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This book chronicles how Zimbabwe's boom educational and health systems unravelled after independence in 1980 and how exuberance gave way to pessimism. The uncomfortable truth about how socialism lost its way and the dramatic reversal of fortune is told. No jobs were created for the school leavers, inflation went up and poverty started to creep in. The 1980s actually laid the foundations for the economic problems Zimbabwe now faces. Trapped in an ideological commitment to socialist enterprises, policy makers permitted accountability to slip, carried co-operatives further than they should have, and pandered to socialist greed with its corrupt tendencies. Zimbabwe: Beyond a School Certificate examines the relations between governance and discursive practices in the modern labour market: the role of institutions of learning and skills development, and the brain drain as creative and retrogressive forces in the economy; labour laws and the job market in a critical methodology for organisational research; and the health system and the poverty datum line as a measurement of the dynamics in industrial development.This is a genuinely authentic analysis based on statistical data which support the unfolding events in the southern African country.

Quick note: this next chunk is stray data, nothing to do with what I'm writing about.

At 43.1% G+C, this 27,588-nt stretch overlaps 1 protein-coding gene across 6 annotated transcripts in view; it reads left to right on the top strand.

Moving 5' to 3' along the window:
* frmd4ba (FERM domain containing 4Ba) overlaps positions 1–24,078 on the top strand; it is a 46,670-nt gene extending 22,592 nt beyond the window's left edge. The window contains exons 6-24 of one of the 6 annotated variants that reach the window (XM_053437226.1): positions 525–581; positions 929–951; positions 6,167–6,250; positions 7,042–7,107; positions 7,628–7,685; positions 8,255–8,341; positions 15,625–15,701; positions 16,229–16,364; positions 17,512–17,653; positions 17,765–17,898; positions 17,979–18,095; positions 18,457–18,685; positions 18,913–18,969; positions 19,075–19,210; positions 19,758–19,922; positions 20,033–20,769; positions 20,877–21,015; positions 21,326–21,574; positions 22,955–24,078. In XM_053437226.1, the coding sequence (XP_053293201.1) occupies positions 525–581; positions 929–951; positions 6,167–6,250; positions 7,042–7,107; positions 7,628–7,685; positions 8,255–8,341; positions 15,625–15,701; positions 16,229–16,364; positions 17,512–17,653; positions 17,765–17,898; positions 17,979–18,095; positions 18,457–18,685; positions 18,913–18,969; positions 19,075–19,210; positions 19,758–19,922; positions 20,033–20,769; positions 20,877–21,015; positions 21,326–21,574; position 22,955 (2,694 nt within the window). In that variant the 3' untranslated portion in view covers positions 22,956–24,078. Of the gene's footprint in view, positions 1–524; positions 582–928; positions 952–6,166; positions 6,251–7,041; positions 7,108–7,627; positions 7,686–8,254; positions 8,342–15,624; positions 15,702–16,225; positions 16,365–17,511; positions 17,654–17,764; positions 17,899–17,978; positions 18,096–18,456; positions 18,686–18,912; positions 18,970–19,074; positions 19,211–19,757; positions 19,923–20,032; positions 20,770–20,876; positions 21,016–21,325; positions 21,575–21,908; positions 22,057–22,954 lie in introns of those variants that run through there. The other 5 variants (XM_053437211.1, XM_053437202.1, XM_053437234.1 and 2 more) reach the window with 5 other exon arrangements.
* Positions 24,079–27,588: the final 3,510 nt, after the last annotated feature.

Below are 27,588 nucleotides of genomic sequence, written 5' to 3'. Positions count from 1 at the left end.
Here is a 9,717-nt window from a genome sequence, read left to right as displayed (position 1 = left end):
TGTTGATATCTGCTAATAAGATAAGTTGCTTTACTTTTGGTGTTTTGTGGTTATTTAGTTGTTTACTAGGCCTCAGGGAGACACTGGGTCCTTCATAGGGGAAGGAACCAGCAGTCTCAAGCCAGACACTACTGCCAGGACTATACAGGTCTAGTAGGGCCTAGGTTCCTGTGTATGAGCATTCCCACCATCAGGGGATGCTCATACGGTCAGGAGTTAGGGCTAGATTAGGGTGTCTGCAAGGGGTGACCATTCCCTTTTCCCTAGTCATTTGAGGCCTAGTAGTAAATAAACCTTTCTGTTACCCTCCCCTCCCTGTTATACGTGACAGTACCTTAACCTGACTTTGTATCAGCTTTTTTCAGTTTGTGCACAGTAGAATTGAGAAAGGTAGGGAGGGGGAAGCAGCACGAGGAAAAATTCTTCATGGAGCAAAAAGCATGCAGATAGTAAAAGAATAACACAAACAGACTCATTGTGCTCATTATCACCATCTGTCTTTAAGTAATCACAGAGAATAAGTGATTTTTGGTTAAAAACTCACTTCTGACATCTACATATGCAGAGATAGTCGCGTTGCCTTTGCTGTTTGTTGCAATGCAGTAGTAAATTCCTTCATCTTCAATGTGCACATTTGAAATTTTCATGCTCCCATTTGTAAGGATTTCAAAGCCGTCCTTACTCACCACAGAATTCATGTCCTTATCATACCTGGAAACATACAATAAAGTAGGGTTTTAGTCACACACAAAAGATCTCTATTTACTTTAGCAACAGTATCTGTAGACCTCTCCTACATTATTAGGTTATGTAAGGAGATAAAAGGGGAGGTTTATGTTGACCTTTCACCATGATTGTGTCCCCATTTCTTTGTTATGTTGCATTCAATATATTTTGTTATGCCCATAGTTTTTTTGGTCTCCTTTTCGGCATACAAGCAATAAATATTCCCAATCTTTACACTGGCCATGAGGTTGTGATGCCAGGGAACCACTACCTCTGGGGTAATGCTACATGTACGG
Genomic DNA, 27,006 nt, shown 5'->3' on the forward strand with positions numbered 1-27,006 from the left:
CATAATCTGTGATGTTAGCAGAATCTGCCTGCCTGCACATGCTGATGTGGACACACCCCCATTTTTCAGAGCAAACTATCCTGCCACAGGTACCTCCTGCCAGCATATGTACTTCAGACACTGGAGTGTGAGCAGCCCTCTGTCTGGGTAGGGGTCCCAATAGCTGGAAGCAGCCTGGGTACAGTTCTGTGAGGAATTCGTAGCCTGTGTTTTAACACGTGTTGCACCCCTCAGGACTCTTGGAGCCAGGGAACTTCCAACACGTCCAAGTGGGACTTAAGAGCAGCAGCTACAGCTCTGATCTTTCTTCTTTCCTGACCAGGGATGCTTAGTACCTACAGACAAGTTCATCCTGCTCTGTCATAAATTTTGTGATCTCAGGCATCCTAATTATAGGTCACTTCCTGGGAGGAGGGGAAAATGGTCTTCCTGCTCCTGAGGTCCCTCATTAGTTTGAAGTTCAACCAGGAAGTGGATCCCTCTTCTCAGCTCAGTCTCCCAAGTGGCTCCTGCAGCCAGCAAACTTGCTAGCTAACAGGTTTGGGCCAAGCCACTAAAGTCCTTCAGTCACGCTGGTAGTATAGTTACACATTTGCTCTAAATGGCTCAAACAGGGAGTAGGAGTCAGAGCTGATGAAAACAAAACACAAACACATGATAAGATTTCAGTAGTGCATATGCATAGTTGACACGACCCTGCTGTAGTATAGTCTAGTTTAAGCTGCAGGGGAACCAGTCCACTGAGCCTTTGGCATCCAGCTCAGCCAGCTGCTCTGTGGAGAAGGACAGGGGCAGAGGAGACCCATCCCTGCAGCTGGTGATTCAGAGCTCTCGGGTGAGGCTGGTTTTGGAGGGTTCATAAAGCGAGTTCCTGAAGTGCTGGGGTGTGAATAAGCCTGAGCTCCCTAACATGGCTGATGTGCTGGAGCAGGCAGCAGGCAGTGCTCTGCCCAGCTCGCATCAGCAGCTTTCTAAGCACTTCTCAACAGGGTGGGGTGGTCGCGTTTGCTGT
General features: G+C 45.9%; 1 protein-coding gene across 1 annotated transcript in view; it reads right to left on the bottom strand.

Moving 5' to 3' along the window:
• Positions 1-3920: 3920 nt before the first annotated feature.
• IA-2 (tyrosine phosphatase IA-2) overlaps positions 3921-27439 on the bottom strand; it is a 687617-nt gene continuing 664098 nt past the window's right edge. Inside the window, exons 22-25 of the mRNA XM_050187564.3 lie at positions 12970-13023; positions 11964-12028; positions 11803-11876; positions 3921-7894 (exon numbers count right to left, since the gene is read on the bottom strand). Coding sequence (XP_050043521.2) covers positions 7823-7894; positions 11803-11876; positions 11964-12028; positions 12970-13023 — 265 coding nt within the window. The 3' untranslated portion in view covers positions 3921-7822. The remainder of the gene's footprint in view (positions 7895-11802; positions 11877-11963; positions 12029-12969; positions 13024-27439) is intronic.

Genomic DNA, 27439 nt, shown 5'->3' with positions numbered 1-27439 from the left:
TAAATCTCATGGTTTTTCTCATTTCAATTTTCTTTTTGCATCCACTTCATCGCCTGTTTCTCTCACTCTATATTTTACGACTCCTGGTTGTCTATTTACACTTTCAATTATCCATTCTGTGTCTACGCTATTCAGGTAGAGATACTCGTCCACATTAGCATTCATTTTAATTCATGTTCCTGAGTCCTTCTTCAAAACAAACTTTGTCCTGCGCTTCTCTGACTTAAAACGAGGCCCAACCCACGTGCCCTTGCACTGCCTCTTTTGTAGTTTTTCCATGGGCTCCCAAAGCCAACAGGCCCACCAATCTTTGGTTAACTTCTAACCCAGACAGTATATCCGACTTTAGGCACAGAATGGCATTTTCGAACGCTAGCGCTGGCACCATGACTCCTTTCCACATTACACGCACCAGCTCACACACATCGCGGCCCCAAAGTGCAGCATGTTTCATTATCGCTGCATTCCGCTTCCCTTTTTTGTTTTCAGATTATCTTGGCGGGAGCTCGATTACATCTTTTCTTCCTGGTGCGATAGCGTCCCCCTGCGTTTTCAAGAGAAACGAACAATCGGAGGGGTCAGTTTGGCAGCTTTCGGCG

This book is useful for students (and lecturers alike) and donor agencies wanting to know more about Zimbabwe. Organisations helping to fight the HIV pandemic will also find the book a source of information.